An Eastern Cape bus driver strike over wages has paralysed the transport system in Nelson Mandela Bay Municipality, according to a GroundUp report.
Libhongolethu Bus Services operates a fleet of buses in the northern areas of Port Elizabeth. The buses are owned by the municipality which has subcontracted Spectrum Alert, a private company, to run the routes.
The bus system was rolled out two years ago after the municipality bought out taxi drivers who were then employed by Spectrum Alert as drivers and conductors.
The bus workers embarked on a strike four weeks ago and on Monday, employees who had not yet joined in the strike did so, paralysing the bus system.
About 300 workers — drivers, conductors and office cleaners — are taking part in the strike, not represented by any union. They used burning tyres to block the bus company's main entrance in Clearly Park.
The workers accuse Spectrum Alert of paying them late and deducting provident fund, unemployment insurance and other benefits from their wages but failing to send the money to the funds - a claim which the company denies.
They also say when the bus system was launched two years ago, the agreement was that all drivers and conductors would come from the taxi associations which gave up their licences. Now, they say, Spectrum Alert is employing drivers from other areas in the northern areas.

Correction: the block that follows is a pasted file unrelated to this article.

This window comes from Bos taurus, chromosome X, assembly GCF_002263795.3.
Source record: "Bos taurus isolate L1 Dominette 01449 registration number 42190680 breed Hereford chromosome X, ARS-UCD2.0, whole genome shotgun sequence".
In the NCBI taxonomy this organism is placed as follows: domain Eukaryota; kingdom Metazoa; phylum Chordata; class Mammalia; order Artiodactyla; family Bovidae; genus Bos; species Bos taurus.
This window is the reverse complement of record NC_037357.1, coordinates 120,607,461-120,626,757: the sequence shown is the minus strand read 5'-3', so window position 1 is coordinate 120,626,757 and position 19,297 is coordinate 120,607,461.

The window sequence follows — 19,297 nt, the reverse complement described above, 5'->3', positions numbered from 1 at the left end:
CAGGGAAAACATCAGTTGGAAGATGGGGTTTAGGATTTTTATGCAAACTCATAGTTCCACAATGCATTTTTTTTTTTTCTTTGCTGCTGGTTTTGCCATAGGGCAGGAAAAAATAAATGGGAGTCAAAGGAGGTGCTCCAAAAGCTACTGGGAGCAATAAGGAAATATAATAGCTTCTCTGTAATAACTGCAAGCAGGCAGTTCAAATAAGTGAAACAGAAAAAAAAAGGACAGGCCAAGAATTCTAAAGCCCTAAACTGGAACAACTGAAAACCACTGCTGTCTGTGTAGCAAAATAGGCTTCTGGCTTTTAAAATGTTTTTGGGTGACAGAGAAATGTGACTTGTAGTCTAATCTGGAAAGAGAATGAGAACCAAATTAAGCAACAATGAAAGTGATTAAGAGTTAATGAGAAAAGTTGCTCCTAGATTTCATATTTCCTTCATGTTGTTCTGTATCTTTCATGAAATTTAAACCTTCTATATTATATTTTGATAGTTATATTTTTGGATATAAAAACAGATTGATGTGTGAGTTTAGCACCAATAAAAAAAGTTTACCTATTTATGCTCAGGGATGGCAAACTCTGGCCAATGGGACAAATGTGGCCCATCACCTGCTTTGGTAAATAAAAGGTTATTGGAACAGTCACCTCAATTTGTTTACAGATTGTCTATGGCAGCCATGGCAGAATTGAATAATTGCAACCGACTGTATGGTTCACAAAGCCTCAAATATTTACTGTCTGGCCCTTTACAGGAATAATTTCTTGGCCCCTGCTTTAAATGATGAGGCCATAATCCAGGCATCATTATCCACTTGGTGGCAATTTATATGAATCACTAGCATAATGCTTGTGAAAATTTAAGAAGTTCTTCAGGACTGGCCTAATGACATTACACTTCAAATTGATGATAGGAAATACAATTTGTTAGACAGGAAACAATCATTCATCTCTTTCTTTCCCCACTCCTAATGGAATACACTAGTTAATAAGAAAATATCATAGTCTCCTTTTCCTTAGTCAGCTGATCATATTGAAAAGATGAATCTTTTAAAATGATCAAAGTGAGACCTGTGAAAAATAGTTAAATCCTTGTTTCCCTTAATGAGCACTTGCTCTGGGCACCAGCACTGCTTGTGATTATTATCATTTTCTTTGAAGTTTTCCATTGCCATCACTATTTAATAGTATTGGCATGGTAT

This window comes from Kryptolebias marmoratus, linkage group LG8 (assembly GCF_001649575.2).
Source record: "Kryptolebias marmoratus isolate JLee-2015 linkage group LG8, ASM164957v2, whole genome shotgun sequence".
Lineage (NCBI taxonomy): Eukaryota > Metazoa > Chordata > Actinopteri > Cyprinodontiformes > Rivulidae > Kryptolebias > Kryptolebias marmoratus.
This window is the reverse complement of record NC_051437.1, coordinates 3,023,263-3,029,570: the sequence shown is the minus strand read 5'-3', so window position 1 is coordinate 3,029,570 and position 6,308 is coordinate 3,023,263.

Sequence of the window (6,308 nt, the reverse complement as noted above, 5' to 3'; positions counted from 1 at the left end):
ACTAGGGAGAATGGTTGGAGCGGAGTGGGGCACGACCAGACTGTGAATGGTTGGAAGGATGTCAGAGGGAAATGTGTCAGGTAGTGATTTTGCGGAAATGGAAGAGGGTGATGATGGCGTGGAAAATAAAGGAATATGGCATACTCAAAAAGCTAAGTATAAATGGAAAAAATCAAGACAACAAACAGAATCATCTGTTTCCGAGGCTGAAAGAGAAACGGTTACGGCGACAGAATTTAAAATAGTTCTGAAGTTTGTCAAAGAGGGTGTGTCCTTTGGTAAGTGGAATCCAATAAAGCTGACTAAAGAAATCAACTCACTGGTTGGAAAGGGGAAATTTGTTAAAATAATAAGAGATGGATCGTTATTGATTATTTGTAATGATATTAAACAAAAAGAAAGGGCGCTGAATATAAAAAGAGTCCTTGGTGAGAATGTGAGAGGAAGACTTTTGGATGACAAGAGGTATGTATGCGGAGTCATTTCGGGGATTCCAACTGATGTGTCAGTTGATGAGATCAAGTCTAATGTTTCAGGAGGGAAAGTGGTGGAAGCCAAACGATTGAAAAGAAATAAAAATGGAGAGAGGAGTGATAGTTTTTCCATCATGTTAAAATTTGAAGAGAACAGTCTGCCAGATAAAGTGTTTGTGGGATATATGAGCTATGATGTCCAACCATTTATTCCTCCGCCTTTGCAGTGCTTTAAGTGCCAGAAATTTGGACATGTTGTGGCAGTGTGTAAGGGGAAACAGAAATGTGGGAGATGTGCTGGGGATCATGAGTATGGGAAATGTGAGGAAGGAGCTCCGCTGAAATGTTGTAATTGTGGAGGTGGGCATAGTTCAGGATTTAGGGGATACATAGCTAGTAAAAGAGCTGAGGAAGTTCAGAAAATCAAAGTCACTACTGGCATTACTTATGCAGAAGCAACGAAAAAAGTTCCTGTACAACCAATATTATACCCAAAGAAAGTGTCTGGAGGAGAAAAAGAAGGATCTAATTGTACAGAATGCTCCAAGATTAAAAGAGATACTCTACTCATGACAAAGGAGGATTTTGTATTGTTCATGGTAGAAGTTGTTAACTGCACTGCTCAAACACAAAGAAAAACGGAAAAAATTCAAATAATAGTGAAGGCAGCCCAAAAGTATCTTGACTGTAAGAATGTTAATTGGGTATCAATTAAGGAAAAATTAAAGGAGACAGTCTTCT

The workers said they were aggrieved when the company hired new drivers to replace the striking employees, and vowed that no buses would leave the depot.
Meanwhile, the municipality blames Spectrum Alert for causing discontent among workers leading to the strike.
Mayoral spokesperson George Geleba said the company submitted its invoices to the municipality late.
"The delay in making payment to Spectrum Alert employees can be attributed to the fact that it fails to submit its invoices timeously to the municipality." He said some invoices contained errors.
The workers recently delivered a petition to the municipality with their demands but efforts by mayoral committee member for transport, Rosie Daaminds, and officials to resolve the impasse had been unsuccessful, said Geleba.
"[The] Spectrum Alert leadership has not been able to attend any of the meetings called to facilitate the dispute," he said.
However, Spectrum Alert CEO Trevor Harper blamed the municipality for the late payment.
"It is not true that we have been submitting invoices late. The municipality had a problem with their system in December after we had submitted our invoices. They also said they could not access the building where payment is processed due to small businesses who had barricaded it. We had three invoice payments that were affected as a result.
"It is also a lie that we are not submitting workers' UIF and provident fund. If we were doing so, the municipality would not manage to pay us because they need an organisation with a clean tax clearance."
Harper said he had met the workers on Monday and Tuesday. He said the company had a staff complement of 420 and only 60 were on strike.